Python Web Development

Introduction

pythonQuote

Web apps are often created using a framework. Frameworks make it easier to develop web apps that are scalable, reliable and maintainable. It avoids recreating the same code over and over again.
Common features are:

  • URL Routing
  • Output templates
  • Database management
  • Session management
  • Security against common attacks

A framework may offer some or all of these features.

For example, the Flask web application framework does not have database support and you would need a separate module to use a database.  The Django web application framework supports databases by default.

Why use a web framework?

As you are doing web development, you want to avoid spending time on programming things that have already been solved. On the other hand, if you are an experienced web developer a web framework may not offer everything you need.

What Python web frameworks exist?

Django and Flask are the most popular web frameworks. However, you may want to evaluate the frameworks. An overview:

The most popular python web application framework is Django, followed by Flask.

python web development
# of projects on Github mentioning a framework.

Django

Django is the most used Python web framework. It takes care of many things so you can focus on the web app development. Sites built withDjango have dealt with high traffic spikes such as 50 thousands hits per second.  

Database access is achieved through an Object-relational mapper:   You define your data models in Python and Django deals with the actual database management systems (SQL).  However, if  you need to you can write your own SQL Queries with Django.  URL routing is supported by Django. It encourages beautiful URL design such as ending without .php or .asp.

Features:

  • Object-relational mapper
  • URLs routing and views
  • Template engine
  • Forms
  • Authentication
  • Admin
  • Internationalization
  • Security

If you want to know more about Django, read here.

Did you know the websites of NASA,  Bitbucket and Pinterest were made with Django?

Flask

flask-logo
Flask is a Python micro framework which is modular by design. The framework is intended to build web apps. Flask does not have a  specific database system or ORM system.  If you want to use a database, you’ll have to use extensions. Flask is often combined with SQLAlchemy for database use.

Flask is very easy to get running, a minimal app would be:

from flask import Flask
app = Flask(__name__)
 
@app.route('/')
def hello_world():
    return 'Hello World!'
 
if __name__ == '__main__':
    app.run()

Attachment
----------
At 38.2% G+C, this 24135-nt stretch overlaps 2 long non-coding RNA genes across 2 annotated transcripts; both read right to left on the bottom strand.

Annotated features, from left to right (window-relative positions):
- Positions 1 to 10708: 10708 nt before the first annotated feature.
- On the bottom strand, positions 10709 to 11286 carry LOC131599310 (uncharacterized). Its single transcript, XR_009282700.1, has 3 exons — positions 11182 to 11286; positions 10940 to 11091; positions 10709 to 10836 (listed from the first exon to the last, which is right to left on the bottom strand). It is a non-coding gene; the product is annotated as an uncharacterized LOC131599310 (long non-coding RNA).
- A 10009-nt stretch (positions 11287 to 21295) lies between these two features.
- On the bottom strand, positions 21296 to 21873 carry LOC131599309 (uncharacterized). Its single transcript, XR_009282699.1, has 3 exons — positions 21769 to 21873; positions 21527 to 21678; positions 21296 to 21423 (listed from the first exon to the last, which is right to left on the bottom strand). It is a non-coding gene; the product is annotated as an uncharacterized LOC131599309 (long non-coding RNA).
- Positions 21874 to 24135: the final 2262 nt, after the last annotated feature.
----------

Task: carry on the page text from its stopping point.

The framework supports URL routing, template (using Jinja2), session management and has some out of the box security.

Features:

  • URL Routing and views
  • Template engine
  • Session management
  • Logging

If you want to know more about Flask, read here.

Did you know Flask started as an April Fools joke?

Python Hosting

To run your app on the web, you will need hosting. Unless you want to do hosting yourself, you need a party to host.
Hosting servers:

Django Getting started

Django is a high-level Python Web framework that takes care of much of the hassle of Web development, so you can focus on writing your app without needing to reinvent the wheel.

In this tutorial you will learn how to setup a basic Django web app.

Related course
The Ultimate Beginner’s Guide to Django

Django tutorial

Install Django using:

pip install Django==1.7.1

Once installed, create the directory /django-hello/ for your app. In this directory create the file hello.py with this contents:

#!/usr/bin/env python
import sys
from django.conf import settings 
from django.conf.urls import patterns
from django.http import HttpResponse
from django.core.management import execute_from_command_line
 
settings.configure(
    DEBUG=True,
    SECRET_KEY='asecretkey',
    ROOT_URLCONF=sys.modules[__name__],
)
 
def index(request):
    return HttpResponse('Hello, World')
 
urlpatterns = patterns('',
    (r'^hello/$', index),
)
 
if __name__ == "__main__":
    execute_from_command_line(sys.argv)

Execute the script using:

python hello.py runserver

A HTTP Django server will start and if you open http://127.0.0.1:8000/hello/

Django Web Framework
Django Web Framework

Django code explanation:
The top lines import the Django library:

from django.conf import settings 
from django.conf.urls import patterns
from django.http import HttpResponse